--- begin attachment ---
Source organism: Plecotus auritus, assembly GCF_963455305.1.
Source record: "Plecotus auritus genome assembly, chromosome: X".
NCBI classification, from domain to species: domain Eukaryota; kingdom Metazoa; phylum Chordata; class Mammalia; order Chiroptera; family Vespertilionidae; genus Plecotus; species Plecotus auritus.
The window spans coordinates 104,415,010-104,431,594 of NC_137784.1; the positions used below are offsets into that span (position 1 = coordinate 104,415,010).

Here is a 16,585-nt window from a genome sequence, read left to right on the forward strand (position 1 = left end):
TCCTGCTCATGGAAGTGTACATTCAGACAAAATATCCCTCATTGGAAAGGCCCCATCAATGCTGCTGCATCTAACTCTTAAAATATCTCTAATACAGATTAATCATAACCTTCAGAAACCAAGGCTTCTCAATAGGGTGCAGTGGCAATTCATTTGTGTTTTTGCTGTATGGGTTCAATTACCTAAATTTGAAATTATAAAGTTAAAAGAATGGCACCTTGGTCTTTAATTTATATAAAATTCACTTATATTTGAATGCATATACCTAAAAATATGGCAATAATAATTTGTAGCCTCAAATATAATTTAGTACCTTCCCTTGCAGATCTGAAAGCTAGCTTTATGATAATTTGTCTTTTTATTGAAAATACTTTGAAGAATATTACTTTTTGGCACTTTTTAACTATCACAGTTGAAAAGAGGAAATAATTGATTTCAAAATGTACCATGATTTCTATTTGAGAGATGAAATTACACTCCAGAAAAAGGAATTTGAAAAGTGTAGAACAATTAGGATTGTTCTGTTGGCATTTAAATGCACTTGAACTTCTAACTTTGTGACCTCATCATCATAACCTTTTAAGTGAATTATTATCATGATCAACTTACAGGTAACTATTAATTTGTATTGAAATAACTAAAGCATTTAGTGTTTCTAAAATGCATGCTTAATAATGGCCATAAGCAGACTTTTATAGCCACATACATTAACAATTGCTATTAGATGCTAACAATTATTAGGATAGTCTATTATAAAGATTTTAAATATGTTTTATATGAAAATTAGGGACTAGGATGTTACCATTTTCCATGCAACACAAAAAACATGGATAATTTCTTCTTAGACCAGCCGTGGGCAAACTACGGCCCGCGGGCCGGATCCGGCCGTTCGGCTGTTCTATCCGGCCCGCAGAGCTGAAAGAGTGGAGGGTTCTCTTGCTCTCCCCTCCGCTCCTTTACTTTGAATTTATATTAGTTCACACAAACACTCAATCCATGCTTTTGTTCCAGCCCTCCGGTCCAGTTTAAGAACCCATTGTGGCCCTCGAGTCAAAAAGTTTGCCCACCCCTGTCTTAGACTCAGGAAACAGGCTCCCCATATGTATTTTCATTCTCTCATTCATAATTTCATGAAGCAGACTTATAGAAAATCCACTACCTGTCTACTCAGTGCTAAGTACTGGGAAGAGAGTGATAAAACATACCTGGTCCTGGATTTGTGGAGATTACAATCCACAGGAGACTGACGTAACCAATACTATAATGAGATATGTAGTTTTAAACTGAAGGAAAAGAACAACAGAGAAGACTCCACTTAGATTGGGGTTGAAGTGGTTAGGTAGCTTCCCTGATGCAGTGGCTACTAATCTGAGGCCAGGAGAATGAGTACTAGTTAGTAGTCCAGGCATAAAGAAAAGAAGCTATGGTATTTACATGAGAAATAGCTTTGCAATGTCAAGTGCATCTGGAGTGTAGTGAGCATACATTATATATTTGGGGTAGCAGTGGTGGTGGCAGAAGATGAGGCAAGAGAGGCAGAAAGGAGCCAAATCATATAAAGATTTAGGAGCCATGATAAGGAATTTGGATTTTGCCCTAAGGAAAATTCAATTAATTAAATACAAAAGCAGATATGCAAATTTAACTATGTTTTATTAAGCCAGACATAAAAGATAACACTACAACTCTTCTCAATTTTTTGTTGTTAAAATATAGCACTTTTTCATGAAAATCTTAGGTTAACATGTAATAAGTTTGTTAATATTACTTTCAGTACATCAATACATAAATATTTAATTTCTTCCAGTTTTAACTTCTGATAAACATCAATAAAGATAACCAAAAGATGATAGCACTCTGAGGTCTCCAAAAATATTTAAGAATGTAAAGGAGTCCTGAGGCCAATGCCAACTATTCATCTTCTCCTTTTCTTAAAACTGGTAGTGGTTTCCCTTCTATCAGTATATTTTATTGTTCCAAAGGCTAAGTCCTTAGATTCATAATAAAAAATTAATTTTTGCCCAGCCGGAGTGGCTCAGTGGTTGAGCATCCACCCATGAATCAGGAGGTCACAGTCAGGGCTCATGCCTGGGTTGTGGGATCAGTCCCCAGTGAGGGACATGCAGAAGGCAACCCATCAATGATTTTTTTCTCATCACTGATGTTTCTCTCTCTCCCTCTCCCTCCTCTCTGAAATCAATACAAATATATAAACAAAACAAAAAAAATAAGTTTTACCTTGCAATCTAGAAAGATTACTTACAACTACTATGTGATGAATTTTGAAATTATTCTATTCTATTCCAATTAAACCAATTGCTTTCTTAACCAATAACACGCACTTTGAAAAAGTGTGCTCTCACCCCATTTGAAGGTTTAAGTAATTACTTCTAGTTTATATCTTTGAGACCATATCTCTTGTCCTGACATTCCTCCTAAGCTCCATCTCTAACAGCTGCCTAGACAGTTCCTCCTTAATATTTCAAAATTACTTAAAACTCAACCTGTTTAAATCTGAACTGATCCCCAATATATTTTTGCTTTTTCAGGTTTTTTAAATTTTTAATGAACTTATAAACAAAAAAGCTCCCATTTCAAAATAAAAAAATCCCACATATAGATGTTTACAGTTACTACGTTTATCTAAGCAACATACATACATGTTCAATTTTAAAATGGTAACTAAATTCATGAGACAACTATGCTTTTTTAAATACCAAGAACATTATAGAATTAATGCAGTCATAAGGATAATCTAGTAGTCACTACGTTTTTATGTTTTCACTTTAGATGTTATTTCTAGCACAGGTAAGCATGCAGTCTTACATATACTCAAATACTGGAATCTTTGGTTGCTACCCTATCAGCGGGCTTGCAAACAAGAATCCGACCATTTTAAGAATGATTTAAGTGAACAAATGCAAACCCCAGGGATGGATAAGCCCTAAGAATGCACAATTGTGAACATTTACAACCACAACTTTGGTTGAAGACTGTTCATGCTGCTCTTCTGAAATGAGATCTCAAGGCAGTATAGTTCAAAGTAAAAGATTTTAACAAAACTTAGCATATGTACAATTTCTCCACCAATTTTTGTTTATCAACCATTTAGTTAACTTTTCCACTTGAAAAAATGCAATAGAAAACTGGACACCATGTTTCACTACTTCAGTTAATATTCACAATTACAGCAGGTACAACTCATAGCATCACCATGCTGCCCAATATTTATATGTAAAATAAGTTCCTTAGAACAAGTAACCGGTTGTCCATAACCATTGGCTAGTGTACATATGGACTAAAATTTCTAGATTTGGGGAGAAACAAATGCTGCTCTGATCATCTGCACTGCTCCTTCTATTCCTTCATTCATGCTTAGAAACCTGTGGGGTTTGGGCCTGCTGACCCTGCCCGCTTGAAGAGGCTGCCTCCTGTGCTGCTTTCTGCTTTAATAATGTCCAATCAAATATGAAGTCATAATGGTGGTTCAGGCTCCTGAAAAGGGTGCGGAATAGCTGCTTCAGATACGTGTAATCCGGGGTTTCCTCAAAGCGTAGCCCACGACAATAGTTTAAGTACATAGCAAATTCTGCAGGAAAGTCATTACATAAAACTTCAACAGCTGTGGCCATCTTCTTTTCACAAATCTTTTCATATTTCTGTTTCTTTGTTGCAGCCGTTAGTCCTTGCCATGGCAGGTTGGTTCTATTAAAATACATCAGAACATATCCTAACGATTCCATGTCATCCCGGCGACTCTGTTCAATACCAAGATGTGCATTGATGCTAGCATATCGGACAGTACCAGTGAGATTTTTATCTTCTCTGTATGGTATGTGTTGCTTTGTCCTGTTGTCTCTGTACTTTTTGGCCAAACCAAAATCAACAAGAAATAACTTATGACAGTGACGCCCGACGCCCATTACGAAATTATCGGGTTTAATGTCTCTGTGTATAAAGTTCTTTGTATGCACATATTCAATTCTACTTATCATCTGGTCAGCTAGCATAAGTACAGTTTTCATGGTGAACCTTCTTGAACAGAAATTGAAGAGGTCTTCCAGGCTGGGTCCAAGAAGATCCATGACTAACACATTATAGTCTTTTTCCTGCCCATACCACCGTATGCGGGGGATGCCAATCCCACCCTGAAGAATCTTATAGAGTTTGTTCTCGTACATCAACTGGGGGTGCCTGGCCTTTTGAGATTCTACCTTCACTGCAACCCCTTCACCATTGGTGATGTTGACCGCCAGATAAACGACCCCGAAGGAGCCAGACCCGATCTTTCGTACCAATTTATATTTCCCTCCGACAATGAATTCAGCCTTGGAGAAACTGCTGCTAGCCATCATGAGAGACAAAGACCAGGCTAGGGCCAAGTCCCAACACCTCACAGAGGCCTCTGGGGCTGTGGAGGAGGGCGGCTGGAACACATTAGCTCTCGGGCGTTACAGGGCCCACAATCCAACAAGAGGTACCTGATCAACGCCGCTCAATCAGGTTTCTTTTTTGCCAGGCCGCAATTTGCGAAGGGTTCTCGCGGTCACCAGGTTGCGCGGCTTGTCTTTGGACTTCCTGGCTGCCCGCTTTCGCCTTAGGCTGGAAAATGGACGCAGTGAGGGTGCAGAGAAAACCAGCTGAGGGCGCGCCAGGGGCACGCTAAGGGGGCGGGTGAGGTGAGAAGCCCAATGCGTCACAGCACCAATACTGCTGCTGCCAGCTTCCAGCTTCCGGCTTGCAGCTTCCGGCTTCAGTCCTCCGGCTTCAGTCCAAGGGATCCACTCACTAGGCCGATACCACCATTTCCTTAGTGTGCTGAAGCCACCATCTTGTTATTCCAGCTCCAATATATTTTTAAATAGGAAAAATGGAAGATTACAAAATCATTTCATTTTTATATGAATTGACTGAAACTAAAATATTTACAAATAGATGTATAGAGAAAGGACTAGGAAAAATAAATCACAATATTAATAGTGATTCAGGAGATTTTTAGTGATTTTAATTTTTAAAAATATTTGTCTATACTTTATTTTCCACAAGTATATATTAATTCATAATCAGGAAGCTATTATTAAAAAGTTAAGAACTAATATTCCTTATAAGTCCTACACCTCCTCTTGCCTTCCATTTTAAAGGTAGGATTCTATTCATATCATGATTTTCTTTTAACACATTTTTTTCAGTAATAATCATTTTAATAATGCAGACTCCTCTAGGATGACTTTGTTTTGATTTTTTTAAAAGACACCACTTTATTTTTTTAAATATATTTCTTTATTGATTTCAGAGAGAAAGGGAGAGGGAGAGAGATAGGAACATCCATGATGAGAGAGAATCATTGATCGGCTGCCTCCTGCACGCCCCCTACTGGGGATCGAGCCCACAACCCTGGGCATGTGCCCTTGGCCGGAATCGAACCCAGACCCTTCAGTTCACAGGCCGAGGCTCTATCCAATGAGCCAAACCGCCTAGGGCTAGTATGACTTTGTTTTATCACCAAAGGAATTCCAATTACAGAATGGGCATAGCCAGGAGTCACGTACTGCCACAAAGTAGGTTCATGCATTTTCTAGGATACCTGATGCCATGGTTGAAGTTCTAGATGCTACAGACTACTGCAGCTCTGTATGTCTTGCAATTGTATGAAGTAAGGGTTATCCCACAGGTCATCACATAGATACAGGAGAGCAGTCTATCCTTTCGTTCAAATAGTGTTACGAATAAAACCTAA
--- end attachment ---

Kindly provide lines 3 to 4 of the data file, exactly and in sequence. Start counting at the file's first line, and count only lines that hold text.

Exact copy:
NCBI classification, from domain to species: domain Eukaryota; kingdom Metazoa; phylum Chordata; class Mammalia; order Chiroptera; family Vespertilionidae; genus Plecotus; species Plecotus auritus.
The window spans coordinates 104,415,010-104,431,594 of NC_137784.1; the positions used below are offsets into that span (position 1 = coordinate 104,415,010).